Steve “Stef” Stefanides
2016 continues to be an election year that has Americans shaking their heads as to the choices they have at the ballot box. This year we will have the opportunity to elect office holders that range from the highest office in the land, in addition to candidates for some of the more local, state and federal offices which are up for election.
It was Winston Churchill that said; “No one pretends that democracy is perfect or all-wise. Indeed it has been said that democracy is the worst form of government, except all those other forms that have been tried from time to time.” Those words just seem to come back to echo in my ears as the incessant drum beat of political slogans and robo calls continue to inundate our everyday lives. All of this before we vote in the primary election the end of this month.
Here in Collier County we are not immune to this constant barrage of political messaging. Those running for office are out on a daily basis attempting to maneuver for endorsements from media outlets, well known community members and fellow office holders.
We are constantly barraged by mailers, social media postings, along with TV and radio ads promoting individuals running for office. Many times these mailers and ads have little to do with the job they are seeking to hold on behalf of their citizens. Unfortunately they are also aimed at the “fear factor,” and mask what might be expected from an individual if elected.
Many of the issues facing Floridians are lost in the wave of ads concerning immigration, terrorism and protecting the right to bear arms. These are important issues, but for the most part must be worked on at the federal level.
Issues I want to hear discussed include:
• Ensuring Florida has adequate clean drinking water supplies.
• How to deal with the dumping of pollutants into the Kissimmee Watershed that contributes to the problems plaguing Lake Okeechobee.
• Working on a joint state and federal solution to the problems which surround the dumping of pollutants from Lake Okeechobee into the waterways on both the east and west coast of Florida.
• How to support local law enforcement to deal with what appears to be a rising demand for services in the state.
• Dealing with educational issues by applying a common sense approach to insure our kids graduate with a strong foundation of basic skills to enter the work force or seek higher educational pursuits.
• How to insure all young men and women in Florida have access to higher education without saddling them with back breaking student loans.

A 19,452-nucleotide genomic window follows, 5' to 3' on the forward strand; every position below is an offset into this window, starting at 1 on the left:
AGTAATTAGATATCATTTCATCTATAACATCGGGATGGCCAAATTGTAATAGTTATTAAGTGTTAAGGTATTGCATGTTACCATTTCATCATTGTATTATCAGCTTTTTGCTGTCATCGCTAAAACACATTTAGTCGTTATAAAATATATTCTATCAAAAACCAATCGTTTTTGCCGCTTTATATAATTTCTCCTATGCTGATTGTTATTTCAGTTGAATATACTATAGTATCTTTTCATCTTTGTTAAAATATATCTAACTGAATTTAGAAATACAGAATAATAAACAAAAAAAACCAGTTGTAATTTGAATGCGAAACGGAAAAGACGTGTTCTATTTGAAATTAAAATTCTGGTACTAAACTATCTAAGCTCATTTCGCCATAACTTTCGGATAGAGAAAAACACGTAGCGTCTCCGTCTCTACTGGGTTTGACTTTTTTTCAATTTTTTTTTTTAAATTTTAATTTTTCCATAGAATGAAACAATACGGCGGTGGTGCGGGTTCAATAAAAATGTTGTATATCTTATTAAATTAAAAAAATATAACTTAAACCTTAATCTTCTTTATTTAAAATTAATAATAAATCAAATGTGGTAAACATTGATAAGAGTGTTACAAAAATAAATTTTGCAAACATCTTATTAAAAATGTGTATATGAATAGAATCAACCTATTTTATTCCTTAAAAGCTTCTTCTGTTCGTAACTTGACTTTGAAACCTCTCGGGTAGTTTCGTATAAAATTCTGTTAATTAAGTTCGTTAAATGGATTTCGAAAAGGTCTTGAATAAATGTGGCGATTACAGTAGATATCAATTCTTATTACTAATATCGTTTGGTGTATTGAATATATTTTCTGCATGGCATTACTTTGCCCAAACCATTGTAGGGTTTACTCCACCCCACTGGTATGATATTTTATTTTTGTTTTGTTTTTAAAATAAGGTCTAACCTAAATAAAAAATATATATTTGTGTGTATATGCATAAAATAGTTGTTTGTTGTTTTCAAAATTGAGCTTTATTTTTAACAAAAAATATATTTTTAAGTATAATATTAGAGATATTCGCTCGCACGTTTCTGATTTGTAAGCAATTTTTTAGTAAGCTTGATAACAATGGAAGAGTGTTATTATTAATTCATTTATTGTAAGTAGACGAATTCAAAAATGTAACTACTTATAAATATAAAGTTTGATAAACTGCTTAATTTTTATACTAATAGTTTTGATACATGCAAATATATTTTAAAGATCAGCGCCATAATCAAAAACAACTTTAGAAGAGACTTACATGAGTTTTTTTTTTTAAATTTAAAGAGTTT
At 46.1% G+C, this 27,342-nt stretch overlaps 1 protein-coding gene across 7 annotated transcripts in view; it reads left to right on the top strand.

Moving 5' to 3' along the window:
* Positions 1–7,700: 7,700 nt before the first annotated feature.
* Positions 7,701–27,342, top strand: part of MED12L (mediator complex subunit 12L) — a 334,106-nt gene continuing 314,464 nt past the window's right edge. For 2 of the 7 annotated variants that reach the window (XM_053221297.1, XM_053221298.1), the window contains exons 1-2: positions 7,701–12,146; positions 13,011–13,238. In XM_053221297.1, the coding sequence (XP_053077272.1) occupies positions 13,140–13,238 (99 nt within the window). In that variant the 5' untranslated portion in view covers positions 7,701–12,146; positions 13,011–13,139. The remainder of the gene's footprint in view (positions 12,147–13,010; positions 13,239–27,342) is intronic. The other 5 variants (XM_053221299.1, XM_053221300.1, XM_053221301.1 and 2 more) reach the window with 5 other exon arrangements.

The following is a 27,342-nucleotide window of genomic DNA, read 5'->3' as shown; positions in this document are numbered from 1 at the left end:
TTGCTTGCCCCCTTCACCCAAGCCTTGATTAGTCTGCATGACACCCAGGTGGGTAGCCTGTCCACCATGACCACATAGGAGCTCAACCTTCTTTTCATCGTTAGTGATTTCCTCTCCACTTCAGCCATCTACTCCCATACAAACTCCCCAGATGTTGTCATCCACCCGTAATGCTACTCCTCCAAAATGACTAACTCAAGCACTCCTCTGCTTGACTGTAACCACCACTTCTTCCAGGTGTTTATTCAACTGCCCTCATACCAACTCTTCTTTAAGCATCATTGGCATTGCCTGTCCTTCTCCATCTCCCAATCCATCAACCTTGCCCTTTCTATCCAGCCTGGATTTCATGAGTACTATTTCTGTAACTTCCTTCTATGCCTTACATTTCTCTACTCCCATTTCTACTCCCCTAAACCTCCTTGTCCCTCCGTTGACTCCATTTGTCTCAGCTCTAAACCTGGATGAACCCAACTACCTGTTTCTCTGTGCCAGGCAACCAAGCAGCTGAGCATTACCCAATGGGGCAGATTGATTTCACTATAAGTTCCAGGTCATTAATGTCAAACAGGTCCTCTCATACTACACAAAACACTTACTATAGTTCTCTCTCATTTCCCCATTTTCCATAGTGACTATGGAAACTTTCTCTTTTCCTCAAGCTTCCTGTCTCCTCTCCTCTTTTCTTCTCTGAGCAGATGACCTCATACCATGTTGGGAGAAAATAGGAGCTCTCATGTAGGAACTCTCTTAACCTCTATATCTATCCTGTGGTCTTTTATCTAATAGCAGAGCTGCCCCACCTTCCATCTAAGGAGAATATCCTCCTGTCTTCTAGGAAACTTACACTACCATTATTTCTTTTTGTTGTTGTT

• Protecting our elderly as the need for additional healthcare and social services continue to rise.
• Providing an atmosphere for a more diversified economic platform that provides growth in good quality paying jobs in clean industry throughout the state.
• Protecting the valuable ecosystem which provides a base for our tourist industry around the state.
• Protecting the rights of communities to deal with issues within their own municipalities.
• Limiting the influence of special interests over citizen interests in Tallahassee.
• Develop better long range planning for improved mass transportation within the state to meet the growing pressure on roadways.
Florida surpassed the 20 million population mark in 2015, and there are an additional 1,000 people a day moving into our state. With that growth comes challenges, and we must be prepared to deal with them in a forthright and intelligent manner.
Dealing with those challenges will require a sensible and cost effective approach. Simply throwing money at an issue is not the answer, but instead we must have leaders that are prepared to sit down from both sides of the isle and deal with the challenges in an educated and reasoned fashion.
Your votes during the primary may well decide who will be going forward to tackle these thorny issues on your behalf. Whether it be for the clerk of court, school board seats, state representative, state senate, county commissioners or a myriad of other offices, your vote is important.
I believe FDR said it best when he said; “Democracy cannot succeed unless those who express their choice are prepared to choose wisely. The real safeguard of democracy, therefore, is education.”
Take the time and effort to study the facts, not just the brochures. By exercising this right, which many around the world don’t have the opportunity to do, you will have a say in how our lives and the lives of your children and grandchildren may look in the years to come.
Steve Stefanides, well-known by his nickname “Stef,” is an experienced award-winning reporter of local civic and public interest news. Stef’s More Straight Talk column (and its predecessor, Straight Talk), on a variety of subjects, is a favorite of readers who trust him to bring them the facts. A Marco Island resident, Stef contributes to the community in many ways, having served on a number of city committees, charitable groups, boards and local organizations. Contact him by email at Stef@coastalbreezenews.com.